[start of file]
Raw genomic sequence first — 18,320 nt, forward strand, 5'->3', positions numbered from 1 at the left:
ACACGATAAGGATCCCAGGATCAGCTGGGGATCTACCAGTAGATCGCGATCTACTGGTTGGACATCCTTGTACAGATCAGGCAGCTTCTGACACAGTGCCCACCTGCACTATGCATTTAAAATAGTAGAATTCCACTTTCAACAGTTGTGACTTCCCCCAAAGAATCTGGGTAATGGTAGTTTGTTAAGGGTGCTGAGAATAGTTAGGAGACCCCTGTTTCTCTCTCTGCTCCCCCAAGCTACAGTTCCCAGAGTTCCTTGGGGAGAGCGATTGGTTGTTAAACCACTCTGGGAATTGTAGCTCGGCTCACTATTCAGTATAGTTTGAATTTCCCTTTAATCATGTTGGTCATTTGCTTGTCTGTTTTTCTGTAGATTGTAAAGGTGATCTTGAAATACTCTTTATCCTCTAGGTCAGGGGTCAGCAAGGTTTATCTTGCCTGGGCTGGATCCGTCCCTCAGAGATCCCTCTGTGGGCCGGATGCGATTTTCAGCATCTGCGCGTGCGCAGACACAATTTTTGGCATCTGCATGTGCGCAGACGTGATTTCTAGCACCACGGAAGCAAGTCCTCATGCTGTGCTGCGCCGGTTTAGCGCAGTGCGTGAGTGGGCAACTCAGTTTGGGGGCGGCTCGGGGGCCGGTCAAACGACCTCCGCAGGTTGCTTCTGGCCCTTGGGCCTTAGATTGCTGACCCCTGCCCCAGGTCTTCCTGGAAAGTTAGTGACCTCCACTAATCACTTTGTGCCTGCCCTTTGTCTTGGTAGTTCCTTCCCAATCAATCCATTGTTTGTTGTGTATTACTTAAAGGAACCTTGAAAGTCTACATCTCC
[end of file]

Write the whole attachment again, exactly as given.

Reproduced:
Raw genomic sequence first — 18,320 nt, forward strand, 5'->3', positions numbered from 1 at the left:
ACACGATAAGGATCCCAGGATCAGCTGGGGATCTACCAGTAGATCGCGATCTACTGGTTGGACATCCTTGTACAGATCAGGCAGCTTCTGACACAGTGCCCACCTGCACTATGCATTTAAAATAGTAGAATTCCACTTTCAACAGTTGTGACTTCCCCCAAAGAATCTGGGTAATGGTAGTTTGTTAAGGGTGCTGAGAATAGTTAGGAGACCCCTGTTTCTCTCTCTGCTCCCCCAAGCTACAGTTCCCAGAGTTCCTTGGGGAGAGCGATTGGTTGTTAAACCACTCTGGGAATTGTAGCTCGGCTCACTATTCAGTATAGTTTGAATTTCCCTTTAATCATGTTGGTCATTTGCTTGTCTGTTTTTCTGTAGATTGTAAAGGTGATCTTGAAATACTCTTTATCCTCTAGGTCAGGGGTCAGCAAGGTTTATCTTGCCTGGGCTGGATCCGTCCCTCAGAGATCCCTCTGTGGGCCGGATGCGATTTTCAGCATCTGCGCGTGCGCAGACACAATTTTTGGCATCTGCATGTGCGCAGACGTGATTTCTAGCACCACGGAAGCAAGTCCTCATGCTGTGCTGCGCCGGTTTAGCGCAGTGCGTGAGTGGGCAACTCAGTTTGGGGGCGGCTCGGGGGCCGGTCAAACGACCTCCGCAGGTTGCTTCTGGCCCTTGGGCCTTAGATTGCTGACCCCTGCCCCAGGTCTTCCTGGAAAGTTAGTGACCTCCACTAATCACTTTGTGCCTGCCCTTTGTCTTGGTAGTTCCTTCCCAATCAATCCATTGTTTGTTGTGTATTACTTAAAGGAACCTTGAAAGTCTACATCTCC